The weather was gloomy, bone chilling cold. I opted for the chicken and dumplings, hoping for some comfort. The waitress brought out the plate, and there before me was what I first suspected to be avant-garde art. White chicken breast, atop a mound of bleached white flour dumplings with a white gravy. On a white plate. This was minimalist. Performance Art. I am not sure that Warhol could top the banality. A sprig of parsley would have been too liberal, too effete for this plate. However, salt is white, and the dish sorely required it. I did upset the balance by adding black pepper, but this only tricked my vision into thinking I was seeing in black and white. The dish was perhaps the most unappetizing thing to behold after a five-hour flight, but for a soul running only on coffee fumes, the meal would do.

Tex didn’t fare much better, his steak a grisly grey. Tex is more of an Austin Texan rather than an Amarillo Texan. Whole Foods over Wal-Mart.  I knew Tex wasn’t taking this well. Facing days of similar rubbery fare at the Holiday Inn, we had to come up with some other strategy, and to salvage Billings from the annals of travel perdition.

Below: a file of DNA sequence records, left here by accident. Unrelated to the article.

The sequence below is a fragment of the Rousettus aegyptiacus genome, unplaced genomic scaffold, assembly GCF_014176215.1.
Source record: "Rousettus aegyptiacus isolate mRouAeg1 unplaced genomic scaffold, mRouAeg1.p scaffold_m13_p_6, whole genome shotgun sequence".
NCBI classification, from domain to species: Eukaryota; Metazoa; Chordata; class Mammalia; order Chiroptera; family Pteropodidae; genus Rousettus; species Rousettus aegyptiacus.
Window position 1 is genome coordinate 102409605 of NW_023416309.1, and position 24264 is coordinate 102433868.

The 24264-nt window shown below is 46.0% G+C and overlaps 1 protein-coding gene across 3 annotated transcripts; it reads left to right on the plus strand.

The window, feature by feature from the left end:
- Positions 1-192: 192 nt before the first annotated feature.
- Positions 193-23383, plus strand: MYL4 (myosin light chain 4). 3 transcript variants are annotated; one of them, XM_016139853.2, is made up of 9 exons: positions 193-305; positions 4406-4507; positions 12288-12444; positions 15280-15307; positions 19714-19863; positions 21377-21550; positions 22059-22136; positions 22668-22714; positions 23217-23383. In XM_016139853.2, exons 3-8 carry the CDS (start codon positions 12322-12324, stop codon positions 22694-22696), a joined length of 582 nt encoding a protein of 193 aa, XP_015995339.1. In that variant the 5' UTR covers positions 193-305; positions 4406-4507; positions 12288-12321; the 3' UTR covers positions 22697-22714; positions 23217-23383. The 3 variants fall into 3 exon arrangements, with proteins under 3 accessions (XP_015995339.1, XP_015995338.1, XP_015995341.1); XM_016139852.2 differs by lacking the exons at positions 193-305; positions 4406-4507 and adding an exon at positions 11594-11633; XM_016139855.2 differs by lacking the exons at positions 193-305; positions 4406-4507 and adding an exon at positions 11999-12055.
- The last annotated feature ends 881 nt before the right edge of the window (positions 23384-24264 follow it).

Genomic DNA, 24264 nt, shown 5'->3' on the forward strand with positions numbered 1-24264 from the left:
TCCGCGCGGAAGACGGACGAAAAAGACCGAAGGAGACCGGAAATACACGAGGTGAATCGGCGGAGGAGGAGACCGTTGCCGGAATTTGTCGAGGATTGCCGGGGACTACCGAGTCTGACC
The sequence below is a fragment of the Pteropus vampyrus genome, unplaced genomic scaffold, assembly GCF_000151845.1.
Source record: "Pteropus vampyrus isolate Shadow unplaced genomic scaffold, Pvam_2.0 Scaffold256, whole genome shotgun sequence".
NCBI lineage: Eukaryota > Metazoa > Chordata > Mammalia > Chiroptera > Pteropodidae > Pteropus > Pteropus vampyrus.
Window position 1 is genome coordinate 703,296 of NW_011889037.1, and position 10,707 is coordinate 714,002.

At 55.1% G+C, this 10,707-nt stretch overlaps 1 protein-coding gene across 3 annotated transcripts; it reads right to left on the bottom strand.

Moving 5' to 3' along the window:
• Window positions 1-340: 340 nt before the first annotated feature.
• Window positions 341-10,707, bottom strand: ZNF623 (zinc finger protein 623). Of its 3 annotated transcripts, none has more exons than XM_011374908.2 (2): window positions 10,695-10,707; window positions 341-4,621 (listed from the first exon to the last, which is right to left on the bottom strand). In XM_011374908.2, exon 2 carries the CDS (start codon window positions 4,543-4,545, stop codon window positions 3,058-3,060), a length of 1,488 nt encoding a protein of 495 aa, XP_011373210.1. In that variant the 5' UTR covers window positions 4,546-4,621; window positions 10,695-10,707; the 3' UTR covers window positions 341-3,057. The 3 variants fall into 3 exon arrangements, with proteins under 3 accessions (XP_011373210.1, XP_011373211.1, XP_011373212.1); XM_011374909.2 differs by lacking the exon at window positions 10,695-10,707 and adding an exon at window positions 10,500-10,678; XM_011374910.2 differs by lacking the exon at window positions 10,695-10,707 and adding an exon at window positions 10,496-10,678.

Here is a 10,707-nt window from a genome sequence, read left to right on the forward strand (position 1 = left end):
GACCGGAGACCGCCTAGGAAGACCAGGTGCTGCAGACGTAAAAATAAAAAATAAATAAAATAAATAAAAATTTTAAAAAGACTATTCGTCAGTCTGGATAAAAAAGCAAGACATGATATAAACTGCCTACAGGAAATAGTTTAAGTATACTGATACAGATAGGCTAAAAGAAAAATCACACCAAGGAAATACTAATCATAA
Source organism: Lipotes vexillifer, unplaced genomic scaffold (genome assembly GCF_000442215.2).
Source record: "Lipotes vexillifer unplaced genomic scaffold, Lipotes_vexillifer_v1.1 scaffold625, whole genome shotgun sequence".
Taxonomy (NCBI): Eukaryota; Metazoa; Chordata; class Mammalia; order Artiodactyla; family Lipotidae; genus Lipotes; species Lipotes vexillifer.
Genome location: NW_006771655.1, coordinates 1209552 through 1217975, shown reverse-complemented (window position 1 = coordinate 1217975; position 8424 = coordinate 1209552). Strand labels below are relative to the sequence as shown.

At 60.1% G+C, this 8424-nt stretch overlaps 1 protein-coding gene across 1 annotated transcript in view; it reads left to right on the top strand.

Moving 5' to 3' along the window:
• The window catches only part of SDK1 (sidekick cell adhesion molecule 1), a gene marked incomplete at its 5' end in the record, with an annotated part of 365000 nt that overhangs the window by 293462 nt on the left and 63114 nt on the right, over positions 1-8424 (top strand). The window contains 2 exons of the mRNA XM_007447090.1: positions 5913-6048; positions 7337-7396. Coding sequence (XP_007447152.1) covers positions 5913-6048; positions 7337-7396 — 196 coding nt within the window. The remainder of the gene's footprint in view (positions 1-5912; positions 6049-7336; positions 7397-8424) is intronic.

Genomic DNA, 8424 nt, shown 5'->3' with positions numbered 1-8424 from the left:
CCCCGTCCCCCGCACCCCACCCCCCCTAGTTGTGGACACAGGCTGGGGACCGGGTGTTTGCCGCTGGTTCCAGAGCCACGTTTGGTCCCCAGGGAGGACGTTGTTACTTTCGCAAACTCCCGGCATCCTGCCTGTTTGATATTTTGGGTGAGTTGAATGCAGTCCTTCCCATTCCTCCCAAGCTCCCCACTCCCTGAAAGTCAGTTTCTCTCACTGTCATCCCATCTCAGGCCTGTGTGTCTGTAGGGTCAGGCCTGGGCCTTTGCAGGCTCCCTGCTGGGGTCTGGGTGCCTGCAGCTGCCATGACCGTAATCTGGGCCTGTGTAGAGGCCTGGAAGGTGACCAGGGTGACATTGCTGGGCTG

We asked the hotel desk where the best restaurant in Billings could be found. Bringing our east coast swagger and high cost of living into this very remotest of places, we figured we could swing the Billings high life.

Tex wasted no time here. “The Rex? Book it. For tomorrow evening.”

Of course, the restaurant was not in such demand to require a reservation—our party had the run of the place. Now, here was a menu that I thought Big Sky worthy and challenged the east coast pocketbook. Smoked BBQ,  certified Angus, Big Sky Brewery microbeer–all for about $40 a head.